Posted: 9 Jan 2008, 8:46am
I am horrified by some of the deliberate attempts to intimidate (or worse) cyclists mentioned on this forum. Do we have a campaign to bring these kinds of issues to the attention of MP's?
Just another point, dbrunner, you mention holding up the tanker for maybe 1 or 2 minutes. Seems quite a while, was there nowhere you could have pulled in to let him past?
Posted: 9 Jan 2008, 8:51am
The most fequent offenders in this area are farm tractors pulling high sided trailers. They do not seem to realise your speed is not that much slower than themselves, and often pull in to early. Yesterday if I had not braked I would have been under a few tons of onions. When they over take I am always on my guard.
Posted: 9 Jan 2008, 9:54am
I find a mirror helps too .
For me, a good mirror is the first line of defence in "reading" a developing situation involving a following vehicle. Combine this with my cyclist's sixth sense, and I'm usually prepared for whatever the overtaking idiot's going to do.
Posted: 9 Jan 2008, 10:58am
Living in the hills it's easier to pull over to the kerb sometimes and wave a driver past. If a following truck has been patient and there's no gap I figure I'm out on a jolly and he may be earning his wages so get out the way.
Now and again even well intentioned lorries will start to overtake giving plenty of space, a car comes the other way at stupid speeds and the guy has to make a decision - go for a head-on or hope the rider hits his brakes on the inside. Who'd be a lorry driver?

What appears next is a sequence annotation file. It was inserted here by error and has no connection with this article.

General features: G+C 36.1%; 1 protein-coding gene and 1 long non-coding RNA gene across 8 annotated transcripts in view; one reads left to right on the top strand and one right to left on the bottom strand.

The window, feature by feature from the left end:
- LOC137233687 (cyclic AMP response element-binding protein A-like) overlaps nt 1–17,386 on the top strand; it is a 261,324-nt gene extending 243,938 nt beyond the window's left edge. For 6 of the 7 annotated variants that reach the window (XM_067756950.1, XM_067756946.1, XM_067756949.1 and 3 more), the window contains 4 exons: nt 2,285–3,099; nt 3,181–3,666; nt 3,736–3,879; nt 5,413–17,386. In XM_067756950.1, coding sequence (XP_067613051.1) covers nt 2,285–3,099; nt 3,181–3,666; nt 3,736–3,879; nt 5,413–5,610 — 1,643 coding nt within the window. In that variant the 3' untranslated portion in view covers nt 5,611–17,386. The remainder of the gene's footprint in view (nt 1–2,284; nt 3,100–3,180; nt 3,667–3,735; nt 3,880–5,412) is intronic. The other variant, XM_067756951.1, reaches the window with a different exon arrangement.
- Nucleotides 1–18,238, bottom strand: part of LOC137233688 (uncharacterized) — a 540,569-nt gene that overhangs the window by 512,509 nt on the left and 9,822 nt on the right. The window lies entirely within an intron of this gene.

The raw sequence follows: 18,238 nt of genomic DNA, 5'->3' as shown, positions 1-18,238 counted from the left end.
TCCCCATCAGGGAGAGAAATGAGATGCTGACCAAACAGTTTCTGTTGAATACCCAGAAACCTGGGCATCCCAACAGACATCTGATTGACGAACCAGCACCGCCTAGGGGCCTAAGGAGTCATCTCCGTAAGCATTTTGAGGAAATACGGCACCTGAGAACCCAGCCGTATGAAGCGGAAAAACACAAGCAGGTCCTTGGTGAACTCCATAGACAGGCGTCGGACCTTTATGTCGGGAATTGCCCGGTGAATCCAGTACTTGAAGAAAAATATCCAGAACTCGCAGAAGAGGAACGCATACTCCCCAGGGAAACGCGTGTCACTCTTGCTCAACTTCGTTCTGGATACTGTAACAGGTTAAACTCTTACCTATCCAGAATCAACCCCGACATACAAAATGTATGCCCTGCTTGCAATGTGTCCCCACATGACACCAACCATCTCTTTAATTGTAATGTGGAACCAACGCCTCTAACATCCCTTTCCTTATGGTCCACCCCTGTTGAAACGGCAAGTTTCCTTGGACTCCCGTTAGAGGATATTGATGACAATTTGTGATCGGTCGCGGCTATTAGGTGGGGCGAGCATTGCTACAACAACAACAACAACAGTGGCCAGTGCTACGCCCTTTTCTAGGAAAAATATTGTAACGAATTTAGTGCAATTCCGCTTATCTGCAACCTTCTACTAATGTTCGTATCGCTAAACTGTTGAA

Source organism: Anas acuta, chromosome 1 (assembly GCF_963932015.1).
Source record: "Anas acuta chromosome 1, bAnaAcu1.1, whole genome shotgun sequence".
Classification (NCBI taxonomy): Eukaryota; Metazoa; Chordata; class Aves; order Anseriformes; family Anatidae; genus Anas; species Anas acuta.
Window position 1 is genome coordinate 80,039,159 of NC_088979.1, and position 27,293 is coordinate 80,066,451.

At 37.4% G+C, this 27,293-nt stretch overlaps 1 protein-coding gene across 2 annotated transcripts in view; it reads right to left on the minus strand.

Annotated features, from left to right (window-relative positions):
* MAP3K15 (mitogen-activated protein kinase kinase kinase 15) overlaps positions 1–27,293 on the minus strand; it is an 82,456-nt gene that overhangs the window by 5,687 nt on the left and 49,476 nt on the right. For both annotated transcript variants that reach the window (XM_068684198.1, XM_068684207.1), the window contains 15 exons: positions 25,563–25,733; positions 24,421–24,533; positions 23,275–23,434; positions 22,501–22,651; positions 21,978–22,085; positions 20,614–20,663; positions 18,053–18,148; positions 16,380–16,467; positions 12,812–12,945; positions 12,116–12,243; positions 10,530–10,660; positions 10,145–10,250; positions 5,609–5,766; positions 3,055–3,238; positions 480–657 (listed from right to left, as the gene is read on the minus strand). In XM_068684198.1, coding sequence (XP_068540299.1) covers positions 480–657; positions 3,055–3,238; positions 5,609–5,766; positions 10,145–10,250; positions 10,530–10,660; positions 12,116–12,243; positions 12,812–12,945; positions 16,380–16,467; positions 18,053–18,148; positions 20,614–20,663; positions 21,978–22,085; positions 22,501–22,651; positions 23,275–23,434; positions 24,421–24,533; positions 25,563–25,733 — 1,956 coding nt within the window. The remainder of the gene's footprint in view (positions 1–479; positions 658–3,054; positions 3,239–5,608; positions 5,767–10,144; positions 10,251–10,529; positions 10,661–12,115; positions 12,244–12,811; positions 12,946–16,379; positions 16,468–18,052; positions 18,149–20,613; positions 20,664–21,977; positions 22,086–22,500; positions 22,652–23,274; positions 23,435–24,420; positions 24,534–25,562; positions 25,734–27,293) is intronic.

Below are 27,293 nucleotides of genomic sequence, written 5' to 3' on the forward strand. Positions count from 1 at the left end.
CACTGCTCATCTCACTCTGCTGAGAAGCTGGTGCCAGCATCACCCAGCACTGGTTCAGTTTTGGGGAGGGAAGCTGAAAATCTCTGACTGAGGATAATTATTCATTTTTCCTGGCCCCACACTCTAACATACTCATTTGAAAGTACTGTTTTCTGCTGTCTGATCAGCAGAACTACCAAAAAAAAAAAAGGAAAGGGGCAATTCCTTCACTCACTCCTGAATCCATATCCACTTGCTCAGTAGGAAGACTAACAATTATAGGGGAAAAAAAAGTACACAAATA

Posted: 9 Jan 2008, 4:52pm
This reminded me of this weekends ride.
Out with about 8 others, going up a steep hill in single file on a reasonable road but with a few bends.
Car behind was probably being a bit cautious and not overtaking us
allthough there was enough room to do so.
3 or 4 cars behind him this plonker comes out and overtakes several cars and 9 bikes all on the wrong side of the road. And going round r.h. bends.
Posted: 9 Jan 2008, 9:20pm
Auchmill wrote:Just another point, dbrunner, you mention holding up the tanker for maybe 1 or 2 minutes. Seems quite a while, was there nowhere you could have pulled in to let him past?
Like Auchmill I tend to take the survivalist approach. Drivers can become impatient and then make an ill considered attempt to overtake, especially if there's a growing queue of traffic behind them - which usually follows trusting the judgement of the first driver to have been well informed!
However there is certainly no obligation to do so. I was not there, I do not know what pace dbrunner was riding at, how wide or twisty the road was, the prevailing weather or whether any place to pull in existed.
There are times I've pulled in and probably didn't need to, there are times (fewer) I probably could have pulled in but didn't. The latter occassions do not excuse anyone from overtaking dangerously.